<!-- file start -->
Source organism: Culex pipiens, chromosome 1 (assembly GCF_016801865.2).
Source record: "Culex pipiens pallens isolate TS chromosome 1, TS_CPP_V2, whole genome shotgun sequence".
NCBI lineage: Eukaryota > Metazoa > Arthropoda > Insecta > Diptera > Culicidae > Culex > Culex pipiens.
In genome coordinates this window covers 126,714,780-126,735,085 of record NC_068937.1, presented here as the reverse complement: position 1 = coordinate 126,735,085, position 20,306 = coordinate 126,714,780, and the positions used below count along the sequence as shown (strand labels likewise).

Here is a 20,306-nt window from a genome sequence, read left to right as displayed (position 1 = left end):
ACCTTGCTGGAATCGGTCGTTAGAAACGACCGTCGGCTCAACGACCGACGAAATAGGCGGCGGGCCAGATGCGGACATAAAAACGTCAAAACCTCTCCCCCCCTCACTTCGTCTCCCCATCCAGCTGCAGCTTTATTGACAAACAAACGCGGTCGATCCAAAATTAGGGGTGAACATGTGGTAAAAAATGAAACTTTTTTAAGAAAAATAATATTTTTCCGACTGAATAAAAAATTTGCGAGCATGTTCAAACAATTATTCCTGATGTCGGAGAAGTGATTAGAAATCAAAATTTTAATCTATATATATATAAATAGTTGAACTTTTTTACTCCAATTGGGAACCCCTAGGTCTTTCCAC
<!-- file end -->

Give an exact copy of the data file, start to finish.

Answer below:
Source organism: Culex pipiens, chromosome 1 (assembly GCF_016801865.2).
Source record: "Culex pipiens pallens isolate TS chromosome 1, TS_CPP_V2, whole genome shotgun sequence".
NCBI lineage: Eukaryota > Metazoa > Arthropoda > Insecta > Diptera > Culicidae > Culex > Culex pipiens.
In genome coordinates this window covers 126,714,780-126,735,085 of record NC_068937.1, presented here as the reverse complement: position 1 = coordinate 126,735,085, position 20,306 = coordinate 126,714,780, and the positions used below count along the sequence as shown (strand labels likewise).

Here is a 20,306-nt window from a genome sequence, read left to right as displayed (position 1 = left end):
ACCTTGCTGGAATCGGTCGTTAGAAACGACCGTCGGCTCAACGACCGACGAAATAGGCGGCGGGCCAGATGCGGACATAAAAACGTCAAAACCTCTCCCCCCCTCACTTCGTCTCCCCATCCAGCTGCAGCTTTATTGACAAACAAACGCGGTCGATCCAAAATTAGGGGTGAACATGTGGTAAAAAATGAAACTTTTTTAAGAAAAATAATATTTTTCCGACTGAATAAAAAATTTGCGAGCATGTTCAAACAATTATTCCTGATGTCGGAGAAGTGATTAGAAATCAAAATTTTAATCTATATATATATAAATAGTTGAACTTTTTTACTCCAATTGGGAACCCCTAGGTCTTTCCAC